Fortunate that he didn’t have to face an early penalty after Sanchez’s foul on Mane was overturned by VAR in the narrow 1-0 win over Senegal. Made a vital save towards the end strong-arming M’Baye Niang’s shot but not troubled beyond that.

In the 1-1 draw with England, poor positioning for a cross nearly allowed Harry Kane a simple header but the striker couldn’t hit the target. Made a remarkable penalty save from Jordan Henderson to give Colombia a 3-2 advantage in the shoot-out despite the Englishman having already converted one against the keeper for Liverpool in 2015.

Overall rating: 8/10

Granit Xhaka (Switzerland)

REUTERS/Damir Sagolj

Five appearances (450 minutes total)

Relatively absent in 1-1 draw with Brazil, caught ball watching as Philippe Coutinho hit a long-range beauty.

Played a pivotal role in 2-1 win over bitter rivals Serbia, scoring the equaliser shortly after half time which reignited Swiss hopes. It was a classic Xhaka goal; a stinging left-footed shot from outside the box, curling away from the keeper and bulging the net. Caused controversy for his celebration which exacerbated political tension between Serbia and Xhaka’s ethnic Kosovo. Faced no disciplinary charges from Fifa.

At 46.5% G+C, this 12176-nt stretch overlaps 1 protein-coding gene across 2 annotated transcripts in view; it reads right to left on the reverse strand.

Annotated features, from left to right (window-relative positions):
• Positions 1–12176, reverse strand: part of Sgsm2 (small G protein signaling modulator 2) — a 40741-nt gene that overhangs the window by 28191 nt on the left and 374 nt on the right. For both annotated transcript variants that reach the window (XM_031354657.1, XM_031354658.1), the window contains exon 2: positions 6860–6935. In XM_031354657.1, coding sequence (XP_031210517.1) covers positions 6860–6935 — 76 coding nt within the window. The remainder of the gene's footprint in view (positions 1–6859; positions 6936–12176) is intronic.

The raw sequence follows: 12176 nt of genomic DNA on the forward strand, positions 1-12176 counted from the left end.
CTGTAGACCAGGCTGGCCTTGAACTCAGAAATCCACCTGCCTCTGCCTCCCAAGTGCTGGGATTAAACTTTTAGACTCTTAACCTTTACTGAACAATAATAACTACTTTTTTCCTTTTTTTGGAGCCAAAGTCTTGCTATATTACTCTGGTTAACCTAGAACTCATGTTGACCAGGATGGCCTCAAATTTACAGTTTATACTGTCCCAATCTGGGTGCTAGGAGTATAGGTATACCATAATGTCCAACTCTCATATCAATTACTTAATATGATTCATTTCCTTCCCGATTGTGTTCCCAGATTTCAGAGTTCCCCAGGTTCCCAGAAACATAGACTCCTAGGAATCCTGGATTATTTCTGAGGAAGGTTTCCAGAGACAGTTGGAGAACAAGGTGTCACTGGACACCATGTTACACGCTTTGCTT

Allowed Emil Forsberg to shoot too easily and the ball went in via a deflection from a Swiss defender. Lost 1-0.

The midfielder played every minute of his countries World Cup campaign.

Overall rating: 8/10

Stephan Lichtsteiner (Switzerland)

REUTERS/Damir Sagolj

Three appearances (267 minutes total)

Showed the best of his attacking aptitude in the 2-2 draw with Costa Rica, dribbling forward then finding a yard of space and swinging in a dangerous cross to the back post. One resulted in a knock-down by team-mate Breel Embolo into the path of Blerim Dzemaili who fired it home to put Switzerland in front.